For many years I had the great joy of transforming the once-proud shells of brick row homes into safe, affordable housing while working for Habitat for Humanity of the Chesapeake. During that time, I saw what weather and neglect could do to a home. It is a testament to their durability that so many stand to this day, and that with a lot of sweat and hard work all but the worst shells can be brought back to life.
As a home inspector, I get to see all kinds of construction, in all conditions. But nothing is a dear to my heart as the humble façade of a Baltimore row home. Red brick, stucco or Formstone, they are the enduring face of Baltimore.
My first home in Baltimore was a shared three-story Painted Lady on Guilford Avenue in Charles Village. I loved the charm of the creaky old wood floors and the many architectural details. It was while living there that I started volunteering with Habitat for Humanity and got to know them in a very different way. Gutting the interior of a home on Frisby Street in Waverly was an eye-opening experience. For the first time, I saw the bones of a house laid bare. I was hooked. For the next ten years, I worked for Habitat for Humanity, here in Baltimore and also in Tampa, Florida, where I got to see houses from a very different perceptive. But that’s a story for another time.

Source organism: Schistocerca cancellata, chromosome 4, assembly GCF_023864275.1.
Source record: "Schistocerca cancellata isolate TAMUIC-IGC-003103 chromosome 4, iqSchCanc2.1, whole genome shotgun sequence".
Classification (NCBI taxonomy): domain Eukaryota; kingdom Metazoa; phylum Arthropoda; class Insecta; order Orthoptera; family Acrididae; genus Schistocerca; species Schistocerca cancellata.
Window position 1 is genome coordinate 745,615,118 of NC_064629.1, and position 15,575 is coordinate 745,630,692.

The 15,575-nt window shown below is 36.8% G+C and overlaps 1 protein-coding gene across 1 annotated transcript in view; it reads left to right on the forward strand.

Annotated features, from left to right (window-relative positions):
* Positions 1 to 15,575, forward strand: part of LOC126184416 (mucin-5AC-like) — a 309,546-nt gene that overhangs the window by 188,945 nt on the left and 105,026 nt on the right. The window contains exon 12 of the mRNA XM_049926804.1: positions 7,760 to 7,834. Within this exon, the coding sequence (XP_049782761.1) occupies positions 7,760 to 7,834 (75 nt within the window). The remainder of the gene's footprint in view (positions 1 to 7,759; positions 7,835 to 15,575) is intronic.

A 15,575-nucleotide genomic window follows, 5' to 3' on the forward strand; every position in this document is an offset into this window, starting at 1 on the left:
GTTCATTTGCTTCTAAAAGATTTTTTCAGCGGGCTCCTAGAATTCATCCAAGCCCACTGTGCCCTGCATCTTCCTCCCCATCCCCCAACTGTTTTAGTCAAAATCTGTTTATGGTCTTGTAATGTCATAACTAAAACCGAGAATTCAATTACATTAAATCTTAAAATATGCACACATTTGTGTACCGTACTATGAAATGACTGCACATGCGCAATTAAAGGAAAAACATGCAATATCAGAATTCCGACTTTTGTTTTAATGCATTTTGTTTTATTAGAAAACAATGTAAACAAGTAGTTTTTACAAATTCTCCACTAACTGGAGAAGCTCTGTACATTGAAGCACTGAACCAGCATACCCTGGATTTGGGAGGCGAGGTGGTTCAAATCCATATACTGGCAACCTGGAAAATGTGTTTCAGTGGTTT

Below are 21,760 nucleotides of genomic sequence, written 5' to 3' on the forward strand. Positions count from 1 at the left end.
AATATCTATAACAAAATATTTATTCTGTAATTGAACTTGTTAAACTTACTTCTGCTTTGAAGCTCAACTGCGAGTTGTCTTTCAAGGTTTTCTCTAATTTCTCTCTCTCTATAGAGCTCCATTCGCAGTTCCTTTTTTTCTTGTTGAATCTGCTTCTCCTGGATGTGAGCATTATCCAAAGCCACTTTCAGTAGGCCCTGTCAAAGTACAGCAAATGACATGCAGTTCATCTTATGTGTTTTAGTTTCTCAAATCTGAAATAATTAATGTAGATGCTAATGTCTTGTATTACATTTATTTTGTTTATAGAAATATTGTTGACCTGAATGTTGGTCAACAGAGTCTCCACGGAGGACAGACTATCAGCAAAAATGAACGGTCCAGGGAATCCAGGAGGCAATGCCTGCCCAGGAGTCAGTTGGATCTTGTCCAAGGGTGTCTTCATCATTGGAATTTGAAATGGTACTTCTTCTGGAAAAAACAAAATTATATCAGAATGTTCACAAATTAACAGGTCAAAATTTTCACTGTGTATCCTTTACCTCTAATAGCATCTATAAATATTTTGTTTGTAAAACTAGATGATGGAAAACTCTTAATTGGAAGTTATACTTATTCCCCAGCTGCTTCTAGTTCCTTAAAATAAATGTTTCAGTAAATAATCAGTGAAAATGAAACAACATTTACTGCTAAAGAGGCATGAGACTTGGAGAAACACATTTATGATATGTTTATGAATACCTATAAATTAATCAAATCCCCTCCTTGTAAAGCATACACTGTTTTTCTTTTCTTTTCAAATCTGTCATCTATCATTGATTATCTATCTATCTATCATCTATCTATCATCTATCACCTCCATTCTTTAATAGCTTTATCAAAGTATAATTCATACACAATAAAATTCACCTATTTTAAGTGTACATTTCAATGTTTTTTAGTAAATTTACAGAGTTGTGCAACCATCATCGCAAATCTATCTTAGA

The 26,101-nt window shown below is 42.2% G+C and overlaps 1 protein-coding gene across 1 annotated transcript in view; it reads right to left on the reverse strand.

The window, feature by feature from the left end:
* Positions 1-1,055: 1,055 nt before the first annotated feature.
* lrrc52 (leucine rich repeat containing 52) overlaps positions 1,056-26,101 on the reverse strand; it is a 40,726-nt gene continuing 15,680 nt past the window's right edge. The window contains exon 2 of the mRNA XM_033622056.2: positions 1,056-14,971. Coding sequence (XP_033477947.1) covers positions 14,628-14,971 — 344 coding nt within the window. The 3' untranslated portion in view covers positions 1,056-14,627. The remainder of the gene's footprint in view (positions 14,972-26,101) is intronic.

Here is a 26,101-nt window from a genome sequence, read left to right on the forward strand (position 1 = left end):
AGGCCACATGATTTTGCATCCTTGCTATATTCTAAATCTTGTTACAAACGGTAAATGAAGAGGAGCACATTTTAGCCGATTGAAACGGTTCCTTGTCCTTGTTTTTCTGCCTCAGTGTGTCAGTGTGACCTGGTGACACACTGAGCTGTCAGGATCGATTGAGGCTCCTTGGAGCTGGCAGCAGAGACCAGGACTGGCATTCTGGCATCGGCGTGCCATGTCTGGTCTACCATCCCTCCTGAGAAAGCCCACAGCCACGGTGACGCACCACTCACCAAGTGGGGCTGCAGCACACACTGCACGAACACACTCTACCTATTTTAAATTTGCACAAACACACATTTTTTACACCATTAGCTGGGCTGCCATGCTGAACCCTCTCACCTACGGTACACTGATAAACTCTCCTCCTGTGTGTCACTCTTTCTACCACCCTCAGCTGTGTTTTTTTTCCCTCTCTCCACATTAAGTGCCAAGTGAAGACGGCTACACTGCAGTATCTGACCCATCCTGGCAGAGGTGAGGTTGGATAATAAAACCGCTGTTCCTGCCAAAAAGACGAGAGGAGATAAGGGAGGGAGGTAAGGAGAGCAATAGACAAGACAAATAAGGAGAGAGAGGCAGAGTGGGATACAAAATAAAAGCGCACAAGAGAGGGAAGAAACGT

It was always cool to enter a boarded-up house for the first time. It was eerie, knowing that you might be the first person to step in there for years or decades. Then the long, slow process of rehab began: demolition, structural, roofing, mechanical, plumbing, electrical and on and on. And then, one day, it starts to look like a house again. The drywall goes up and covers all the hard work of a myriad of volunteers and skilled tradespersons. It’s hard to remember those first steps inside the crumbling shell, all the hard work. And soon after that, a family comes and makes it a home again.
It’s been over a year since I left Habitat. A year of professional growth, starting a new business from scratch. It’s rewarding in its own way. But I miss those first steps into an old home and the last ones when the smiling homeowner shuts the door behind me.